EXCLUSIVE COVERAGE FROM THE ONLY NEWS TEAM ON THE GROUND: Asylum seekers detained on Christmas Island began rioting for the third night last night, only hours after Australian Federal Police reinforcements arrived, and amid increasing speculation the Federal Government has finalised an asylum swap deal with Malaysia.
Fires were burning within the North West Point centre, including one on the roof of a building.
Detainees could be clearly heard yelling in unison, but their words were indecipherable and many men could be seen pacing around the centre.
A detainee from inside the centre told The West Australian that the men at the heart of the protest had raided the Green Two compound and put bags and plastic chairs on the roof and set fire to them.
He said small fires had been lit inside parts of the centre.
It is understood that Serco officers who worked yesterday's day shift were held back last night to help quell the protests.
The Government is expected to announce a deal with Malaysia as early as Monday.
Under a deal announced by Prime Minister Julia Gillard in May, Malaysia will take up to 800 asylum seekers arriving by boat, in return for Australia accepting 4000 processed refugees.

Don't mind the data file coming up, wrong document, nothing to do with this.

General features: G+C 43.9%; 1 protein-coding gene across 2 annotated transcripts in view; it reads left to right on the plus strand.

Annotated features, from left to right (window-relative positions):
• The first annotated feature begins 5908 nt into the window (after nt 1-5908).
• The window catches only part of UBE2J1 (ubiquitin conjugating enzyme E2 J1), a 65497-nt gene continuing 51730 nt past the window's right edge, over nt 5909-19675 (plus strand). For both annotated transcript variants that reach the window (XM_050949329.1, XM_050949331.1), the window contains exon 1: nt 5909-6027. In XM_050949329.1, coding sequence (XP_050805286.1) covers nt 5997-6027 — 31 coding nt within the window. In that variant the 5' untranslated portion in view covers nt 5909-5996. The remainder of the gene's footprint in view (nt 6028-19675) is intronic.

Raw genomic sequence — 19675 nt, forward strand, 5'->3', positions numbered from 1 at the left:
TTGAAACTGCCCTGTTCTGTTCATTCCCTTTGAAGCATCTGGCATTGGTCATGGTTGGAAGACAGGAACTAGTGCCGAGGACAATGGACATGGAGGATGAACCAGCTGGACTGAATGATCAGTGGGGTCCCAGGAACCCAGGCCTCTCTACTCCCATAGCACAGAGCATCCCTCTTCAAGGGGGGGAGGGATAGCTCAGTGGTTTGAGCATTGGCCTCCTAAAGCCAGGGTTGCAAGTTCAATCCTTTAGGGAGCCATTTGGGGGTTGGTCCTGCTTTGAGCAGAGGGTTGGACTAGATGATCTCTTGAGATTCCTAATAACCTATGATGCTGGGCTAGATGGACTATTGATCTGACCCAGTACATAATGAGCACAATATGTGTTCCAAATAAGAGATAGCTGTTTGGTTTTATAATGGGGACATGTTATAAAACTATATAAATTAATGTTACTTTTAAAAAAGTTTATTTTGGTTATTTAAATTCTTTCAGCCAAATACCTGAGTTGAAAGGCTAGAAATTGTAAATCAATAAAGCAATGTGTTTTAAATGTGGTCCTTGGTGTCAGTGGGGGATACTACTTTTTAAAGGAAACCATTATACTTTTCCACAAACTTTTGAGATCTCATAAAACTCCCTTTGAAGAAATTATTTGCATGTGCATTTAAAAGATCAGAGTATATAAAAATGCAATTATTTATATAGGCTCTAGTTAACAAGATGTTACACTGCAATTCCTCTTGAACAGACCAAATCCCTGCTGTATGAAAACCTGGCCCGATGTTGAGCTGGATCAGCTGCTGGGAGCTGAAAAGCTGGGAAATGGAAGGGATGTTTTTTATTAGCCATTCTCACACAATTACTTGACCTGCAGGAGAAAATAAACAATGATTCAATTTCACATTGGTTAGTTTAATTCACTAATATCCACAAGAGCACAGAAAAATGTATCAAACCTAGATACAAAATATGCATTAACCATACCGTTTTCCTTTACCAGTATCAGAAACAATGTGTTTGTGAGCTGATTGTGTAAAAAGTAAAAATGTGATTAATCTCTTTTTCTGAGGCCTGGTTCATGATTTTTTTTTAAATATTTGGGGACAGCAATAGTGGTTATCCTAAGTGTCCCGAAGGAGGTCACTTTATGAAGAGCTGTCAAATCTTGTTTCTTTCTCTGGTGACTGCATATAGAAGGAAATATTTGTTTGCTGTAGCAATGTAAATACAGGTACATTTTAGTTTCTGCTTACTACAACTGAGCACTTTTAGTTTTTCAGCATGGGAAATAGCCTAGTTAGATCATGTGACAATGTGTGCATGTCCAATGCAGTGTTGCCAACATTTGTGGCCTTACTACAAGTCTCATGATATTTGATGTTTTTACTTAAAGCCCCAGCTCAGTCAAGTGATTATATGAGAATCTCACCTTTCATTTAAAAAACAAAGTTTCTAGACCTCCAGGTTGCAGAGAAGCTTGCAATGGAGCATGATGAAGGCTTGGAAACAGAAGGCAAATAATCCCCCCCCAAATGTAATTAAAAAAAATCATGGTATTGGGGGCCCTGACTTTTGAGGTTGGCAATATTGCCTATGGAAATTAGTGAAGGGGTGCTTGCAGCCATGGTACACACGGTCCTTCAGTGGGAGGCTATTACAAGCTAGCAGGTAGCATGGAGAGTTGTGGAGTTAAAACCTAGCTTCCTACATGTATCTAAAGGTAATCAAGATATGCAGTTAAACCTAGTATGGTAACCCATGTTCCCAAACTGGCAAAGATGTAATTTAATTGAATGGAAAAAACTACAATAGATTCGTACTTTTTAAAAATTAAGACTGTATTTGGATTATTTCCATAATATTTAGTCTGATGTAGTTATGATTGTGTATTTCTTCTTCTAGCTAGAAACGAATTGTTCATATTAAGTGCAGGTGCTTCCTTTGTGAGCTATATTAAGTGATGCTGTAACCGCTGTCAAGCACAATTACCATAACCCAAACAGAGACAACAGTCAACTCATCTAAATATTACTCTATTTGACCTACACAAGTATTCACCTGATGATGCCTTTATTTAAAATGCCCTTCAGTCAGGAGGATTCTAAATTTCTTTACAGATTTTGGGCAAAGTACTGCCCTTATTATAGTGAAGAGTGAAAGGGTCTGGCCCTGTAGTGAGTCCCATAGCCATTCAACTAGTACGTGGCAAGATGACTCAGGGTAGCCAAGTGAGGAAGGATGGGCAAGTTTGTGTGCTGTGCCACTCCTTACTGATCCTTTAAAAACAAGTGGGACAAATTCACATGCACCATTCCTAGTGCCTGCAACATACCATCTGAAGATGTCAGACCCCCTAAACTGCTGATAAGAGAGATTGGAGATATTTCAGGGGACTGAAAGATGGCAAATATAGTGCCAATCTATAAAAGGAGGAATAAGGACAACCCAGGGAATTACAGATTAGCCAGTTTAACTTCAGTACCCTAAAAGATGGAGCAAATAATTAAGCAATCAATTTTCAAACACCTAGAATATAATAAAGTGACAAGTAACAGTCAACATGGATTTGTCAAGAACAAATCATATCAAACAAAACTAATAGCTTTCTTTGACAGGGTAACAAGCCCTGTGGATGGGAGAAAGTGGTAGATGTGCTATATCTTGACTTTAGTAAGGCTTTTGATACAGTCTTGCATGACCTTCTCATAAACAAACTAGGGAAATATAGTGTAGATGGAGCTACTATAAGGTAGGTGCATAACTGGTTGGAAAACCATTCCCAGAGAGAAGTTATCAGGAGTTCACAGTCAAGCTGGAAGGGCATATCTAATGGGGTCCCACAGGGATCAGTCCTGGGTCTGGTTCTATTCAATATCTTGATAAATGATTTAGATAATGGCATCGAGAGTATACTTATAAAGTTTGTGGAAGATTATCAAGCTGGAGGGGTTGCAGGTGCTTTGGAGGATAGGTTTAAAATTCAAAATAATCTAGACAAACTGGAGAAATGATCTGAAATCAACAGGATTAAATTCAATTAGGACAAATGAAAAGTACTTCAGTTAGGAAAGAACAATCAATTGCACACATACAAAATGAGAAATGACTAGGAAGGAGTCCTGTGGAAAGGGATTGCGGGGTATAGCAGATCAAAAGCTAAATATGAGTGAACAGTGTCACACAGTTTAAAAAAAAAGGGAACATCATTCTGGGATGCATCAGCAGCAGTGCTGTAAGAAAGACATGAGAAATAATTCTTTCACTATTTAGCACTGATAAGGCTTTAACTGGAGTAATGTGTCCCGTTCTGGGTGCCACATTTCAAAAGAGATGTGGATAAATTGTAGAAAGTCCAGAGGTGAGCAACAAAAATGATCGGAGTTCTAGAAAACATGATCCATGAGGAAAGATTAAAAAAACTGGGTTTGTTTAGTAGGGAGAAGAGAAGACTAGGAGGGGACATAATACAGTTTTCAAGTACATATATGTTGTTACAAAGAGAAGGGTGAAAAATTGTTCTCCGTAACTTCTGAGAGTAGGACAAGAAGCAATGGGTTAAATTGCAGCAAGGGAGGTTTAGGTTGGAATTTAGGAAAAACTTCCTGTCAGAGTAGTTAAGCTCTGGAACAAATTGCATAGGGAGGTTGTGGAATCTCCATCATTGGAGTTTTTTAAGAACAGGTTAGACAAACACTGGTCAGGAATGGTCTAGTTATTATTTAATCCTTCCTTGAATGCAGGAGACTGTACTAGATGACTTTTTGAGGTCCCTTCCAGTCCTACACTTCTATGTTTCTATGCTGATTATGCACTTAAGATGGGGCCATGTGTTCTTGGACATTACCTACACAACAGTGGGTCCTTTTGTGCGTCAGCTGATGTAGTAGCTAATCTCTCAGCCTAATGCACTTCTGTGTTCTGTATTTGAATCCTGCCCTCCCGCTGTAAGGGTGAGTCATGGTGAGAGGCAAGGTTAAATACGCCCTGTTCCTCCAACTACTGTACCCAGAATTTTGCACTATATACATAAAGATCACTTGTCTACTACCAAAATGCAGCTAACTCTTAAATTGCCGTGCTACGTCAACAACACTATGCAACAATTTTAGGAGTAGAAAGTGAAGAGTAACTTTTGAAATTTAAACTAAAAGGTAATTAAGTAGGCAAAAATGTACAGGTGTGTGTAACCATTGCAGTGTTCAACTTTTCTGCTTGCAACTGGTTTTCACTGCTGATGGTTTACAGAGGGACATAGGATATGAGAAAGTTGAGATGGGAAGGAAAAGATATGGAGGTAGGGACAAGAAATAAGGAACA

Opposition Leader Tony Abbott said today the Malaysia agreement was a bad deal.
"I don't think it's going to stop the boats," Mr Abbott told the Nine Network. "It's now two-and-a-half months since the so-called Malaysia deal was announced and I think in that time we have had 10 boats and more than 500 people arrive."
Immigration Minister Chris Bowen said yesterday the violence at the island's detention centre was inappropriate after 20 to 40 detainees caused major damage.
He said mattresses and a temporary building were torched before Federal police moved in to quell the riots using tear gas and bean bag bullets.
"This is way out of line," Mr Bowen said.
He said rioters achieved nothing except risking jail.
An Iraqi detainee in his late 40s described by phone yesterday his fear during the riots as asylum seekers vented anger at delays in getting visas.
He said he had been in detention on the island more than a year and though not in the riots, he understood why some chose violent protests.
A department spokeswoman said applications were assessed case by case and some took longer because they were more complex.
Mr Bowen said there had been a 69 per cent fall in the number of people detained at Christmas Island since December.
Since May, the number of asylum seekers arriving in Australia had fallen 1000 on the same period last year. But a boat with 52 passengers and two crew was intercepted near Christmas Island on Wednesday.
Home Affairs Minister Brendan O'Connor said the passengers would be taken to Christmas Island then deported to another country.
Foreign Affairs Minister Kevin Rudd will meet his Papua New Guinea counterpart soon over a possible asylum seeker deal as the Government faces continued pressure on delays to its swap deal with Malaysia.
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